Duarte Presses Cable TV Operator Over Debt

Times Staff Writer

The company that manages the city's cable television system owes the city $501,689 and has been put on legal notice that its operating lease is in jeopardy.

Melvin Matthews, owner of Kinneloa Television Systems of Pasadena, has 10 days after the notice is officially delivered to come up with the money before the city can take legal action against him.

However, city officials suggested at a City Council meeting Tuesday that the operating lease could be renegotiated so that Matthews could defer some payments and continue operating the system.

"I hope an agreement can be worked out because I like the way Kinneloa is running the system," said Bob Wight, chairman of Duarte's Cable Commission.

"But we have to protect the city's investment, and if we fail to act, we are condoning the situation. Once it's acknowledged, we can seek remedies," Wight said.

The council action was recommended by the city's Cable Commission, which has been studying financial problems that have arisen since Duarte decided in 1984 to build its own system.

Although the system has operated only one year, Duarte has had to spend $500,000 from its reserve fund to pay the interest on $4.7 million in bonds it floated to wire a large part of the city for cable.

Kinneloa had agreed to reimburse the city $35,793 a month for the first two years of operation, plus 7% of its gross revenue. At the beginning of the third year, the payments were to have risen to $47,000 a month, plus 7% of gross revenue. The money was to be used to pay off the bonds.

But for a variety of reasons, including a one-year delay in construction, overestimation of the number of potential subscribers and sale of the bonds at a higher interest rate than expected, Kinneloa has fallen $501,689 behind in its payments, the city said.

Matthews said he paid the city $48,434 in 1987, an amount representing his firm's entire profit for the Duarte operation for the year.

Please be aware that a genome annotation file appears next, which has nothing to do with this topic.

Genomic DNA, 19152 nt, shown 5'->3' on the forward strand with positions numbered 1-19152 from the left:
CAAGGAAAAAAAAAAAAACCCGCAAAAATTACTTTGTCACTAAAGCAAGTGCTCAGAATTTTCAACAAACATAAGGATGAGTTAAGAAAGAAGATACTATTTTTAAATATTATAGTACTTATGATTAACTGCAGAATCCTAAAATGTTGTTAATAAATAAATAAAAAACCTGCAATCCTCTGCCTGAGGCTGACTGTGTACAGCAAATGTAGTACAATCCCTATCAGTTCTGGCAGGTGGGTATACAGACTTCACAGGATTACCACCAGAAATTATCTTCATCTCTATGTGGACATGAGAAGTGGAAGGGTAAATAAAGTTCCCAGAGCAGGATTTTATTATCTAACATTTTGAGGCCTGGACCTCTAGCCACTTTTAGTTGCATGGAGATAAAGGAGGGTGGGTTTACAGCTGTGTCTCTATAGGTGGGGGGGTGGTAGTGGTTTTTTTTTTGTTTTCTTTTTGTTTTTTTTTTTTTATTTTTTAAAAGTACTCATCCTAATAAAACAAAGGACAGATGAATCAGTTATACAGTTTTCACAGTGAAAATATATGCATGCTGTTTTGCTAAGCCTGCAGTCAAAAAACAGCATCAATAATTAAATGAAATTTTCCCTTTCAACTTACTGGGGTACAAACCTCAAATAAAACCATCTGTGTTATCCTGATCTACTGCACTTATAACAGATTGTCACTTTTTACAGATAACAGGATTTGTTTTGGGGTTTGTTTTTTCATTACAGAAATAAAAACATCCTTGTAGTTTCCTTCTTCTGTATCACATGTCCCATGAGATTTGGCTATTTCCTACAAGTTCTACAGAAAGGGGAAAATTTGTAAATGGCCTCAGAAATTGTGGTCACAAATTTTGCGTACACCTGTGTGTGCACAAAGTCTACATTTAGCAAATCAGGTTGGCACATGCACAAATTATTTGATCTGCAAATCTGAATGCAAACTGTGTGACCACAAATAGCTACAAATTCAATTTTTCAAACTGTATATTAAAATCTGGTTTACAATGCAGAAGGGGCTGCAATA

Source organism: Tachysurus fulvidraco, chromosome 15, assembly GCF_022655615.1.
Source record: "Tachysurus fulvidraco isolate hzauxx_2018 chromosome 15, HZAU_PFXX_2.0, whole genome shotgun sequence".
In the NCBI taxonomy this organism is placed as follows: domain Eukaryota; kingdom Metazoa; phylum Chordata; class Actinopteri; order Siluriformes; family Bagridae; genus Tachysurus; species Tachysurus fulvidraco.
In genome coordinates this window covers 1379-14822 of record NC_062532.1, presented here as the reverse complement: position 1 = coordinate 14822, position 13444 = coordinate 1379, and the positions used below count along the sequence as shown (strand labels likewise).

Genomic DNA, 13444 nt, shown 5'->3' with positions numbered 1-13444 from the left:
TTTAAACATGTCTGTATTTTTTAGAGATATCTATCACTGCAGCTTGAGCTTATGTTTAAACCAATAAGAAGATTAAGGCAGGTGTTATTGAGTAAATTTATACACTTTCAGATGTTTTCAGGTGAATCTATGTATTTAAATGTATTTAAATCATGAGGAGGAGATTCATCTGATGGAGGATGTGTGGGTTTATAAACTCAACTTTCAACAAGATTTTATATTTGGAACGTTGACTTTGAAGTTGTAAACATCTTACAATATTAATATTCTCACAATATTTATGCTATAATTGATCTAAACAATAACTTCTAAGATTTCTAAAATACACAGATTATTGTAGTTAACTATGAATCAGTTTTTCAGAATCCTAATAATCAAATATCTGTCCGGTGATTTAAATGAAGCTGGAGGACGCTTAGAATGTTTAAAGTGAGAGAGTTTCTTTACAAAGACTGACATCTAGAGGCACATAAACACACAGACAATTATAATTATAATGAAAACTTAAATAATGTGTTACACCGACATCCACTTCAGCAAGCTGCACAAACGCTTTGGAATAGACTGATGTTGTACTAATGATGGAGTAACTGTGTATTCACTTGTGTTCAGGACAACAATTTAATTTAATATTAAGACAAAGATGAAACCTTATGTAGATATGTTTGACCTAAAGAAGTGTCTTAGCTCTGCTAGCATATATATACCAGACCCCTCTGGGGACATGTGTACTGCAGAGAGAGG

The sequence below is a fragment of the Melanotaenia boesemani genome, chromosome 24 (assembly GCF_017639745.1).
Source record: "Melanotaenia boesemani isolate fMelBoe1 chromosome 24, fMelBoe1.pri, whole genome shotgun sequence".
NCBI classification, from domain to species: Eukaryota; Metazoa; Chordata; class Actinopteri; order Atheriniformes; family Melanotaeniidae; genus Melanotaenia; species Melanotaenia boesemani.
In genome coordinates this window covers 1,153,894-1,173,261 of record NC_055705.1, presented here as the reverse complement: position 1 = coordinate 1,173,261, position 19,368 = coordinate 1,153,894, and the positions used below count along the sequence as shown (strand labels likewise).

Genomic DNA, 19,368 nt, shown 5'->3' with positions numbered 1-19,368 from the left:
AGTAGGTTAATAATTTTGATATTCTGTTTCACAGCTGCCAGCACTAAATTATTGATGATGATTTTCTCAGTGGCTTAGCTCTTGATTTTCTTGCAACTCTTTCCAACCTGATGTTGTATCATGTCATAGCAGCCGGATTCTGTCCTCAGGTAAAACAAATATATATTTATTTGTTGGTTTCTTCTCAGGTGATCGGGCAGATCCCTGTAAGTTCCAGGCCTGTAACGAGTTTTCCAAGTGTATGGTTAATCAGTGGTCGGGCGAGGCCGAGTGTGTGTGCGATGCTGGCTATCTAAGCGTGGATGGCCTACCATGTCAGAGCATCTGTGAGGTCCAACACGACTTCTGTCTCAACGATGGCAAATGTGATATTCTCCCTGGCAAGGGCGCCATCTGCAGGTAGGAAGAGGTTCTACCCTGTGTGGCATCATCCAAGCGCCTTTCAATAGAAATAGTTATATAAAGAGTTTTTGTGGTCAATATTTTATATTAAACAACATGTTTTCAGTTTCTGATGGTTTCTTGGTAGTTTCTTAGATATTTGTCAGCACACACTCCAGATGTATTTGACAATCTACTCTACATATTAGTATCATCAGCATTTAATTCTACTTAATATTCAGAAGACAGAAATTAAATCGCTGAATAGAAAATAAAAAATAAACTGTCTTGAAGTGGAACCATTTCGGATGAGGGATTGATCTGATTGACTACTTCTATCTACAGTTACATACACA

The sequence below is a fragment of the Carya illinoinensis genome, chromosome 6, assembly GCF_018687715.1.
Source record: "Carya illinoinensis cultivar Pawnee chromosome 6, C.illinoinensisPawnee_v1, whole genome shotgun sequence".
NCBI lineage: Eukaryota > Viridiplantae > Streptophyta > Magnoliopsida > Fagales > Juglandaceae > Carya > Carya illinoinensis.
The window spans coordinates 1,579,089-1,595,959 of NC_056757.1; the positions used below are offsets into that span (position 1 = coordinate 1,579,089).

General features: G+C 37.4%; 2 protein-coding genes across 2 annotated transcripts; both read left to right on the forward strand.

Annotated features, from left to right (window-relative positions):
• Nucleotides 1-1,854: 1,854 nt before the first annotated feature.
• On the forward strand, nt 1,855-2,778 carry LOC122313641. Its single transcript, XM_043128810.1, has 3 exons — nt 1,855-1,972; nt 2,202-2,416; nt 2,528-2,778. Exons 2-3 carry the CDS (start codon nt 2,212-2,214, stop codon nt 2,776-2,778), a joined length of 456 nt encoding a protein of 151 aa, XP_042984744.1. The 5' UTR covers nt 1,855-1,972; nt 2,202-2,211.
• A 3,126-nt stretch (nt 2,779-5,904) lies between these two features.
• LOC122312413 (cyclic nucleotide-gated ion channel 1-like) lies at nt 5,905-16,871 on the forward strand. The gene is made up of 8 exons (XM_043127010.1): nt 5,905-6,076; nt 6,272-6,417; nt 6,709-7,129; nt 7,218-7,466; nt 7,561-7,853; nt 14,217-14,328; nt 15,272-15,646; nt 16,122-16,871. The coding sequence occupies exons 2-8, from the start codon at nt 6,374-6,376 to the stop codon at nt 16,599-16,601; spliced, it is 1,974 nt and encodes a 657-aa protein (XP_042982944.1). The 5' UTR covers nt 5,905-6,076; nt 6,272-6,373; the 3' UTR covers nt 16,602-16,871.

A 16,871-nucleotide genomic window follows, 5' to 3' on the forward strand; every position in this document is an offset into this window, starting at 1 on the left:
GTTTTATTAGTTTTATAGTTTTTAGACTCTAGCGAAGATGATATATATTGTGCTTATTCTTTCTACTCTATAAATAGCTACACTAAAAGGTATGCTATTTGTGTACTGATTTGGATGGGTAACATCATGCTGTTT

The council agreed to hire an attorney to represent the city in the complex matter. Matthews called that action unnecessary because "it establishes an unneeded adversarial relationship, which is totally out of character with the amicable partnership we have had since 1984."

But Councilman John Van Doren said the city has to protect its investment, and Councilman Terry Michaelis added that placing Matthews on legal notice was the correct procedure.

Matthews said earlier this month that he wants to continue operating the system, which now has 1,748 subscribers out of a potential 5,000 customers.

He acknowledged that he has not been able to reimburse the city all that he owes but said he will be able to in the future. In the meantime, he said, the lease agreement can be renegotiated to establish a different pay schedule.

Kinneloa was selected to manage the Duarte system because it had the technical expertise to operate a small system and had a successful record of customer service, said City Manager Jesse Duff. Kinneloa, a family-owned business, has served an area of east Pasadena and Altadena for 18 years.

Customer service was a high priority for Duarte, which had spent years fielding complaints from residents upset about poor and, in some cases, nonexistent service.

In a memorandum to Duff last June outlining the financial problems connected with the cable operation, Donald Pruyn, director of community services, reviewed the history that led Duarte to become one of only three California cities to own its cable system.

Pruyn noted that the first cable television franchise was granted in 1967 because residents in the foothills had to have cable to get any kind of television reception.

The system was sold several times, and, said Pruyn, each sale resulted in unfulfilled promises of more and better service.

By the time the system was sold to Acton Communications Co. in 1983, the equipment was outdated.

Rather than risk another round of empty promises and citizen unrest, Duarte decided to buy the system from Acton and build and lease its own equipment.

Pruyn said the city now can renegotiate Kinneloa's contract and continue to subsidize the system, sell it or find another operator who can generate more income.

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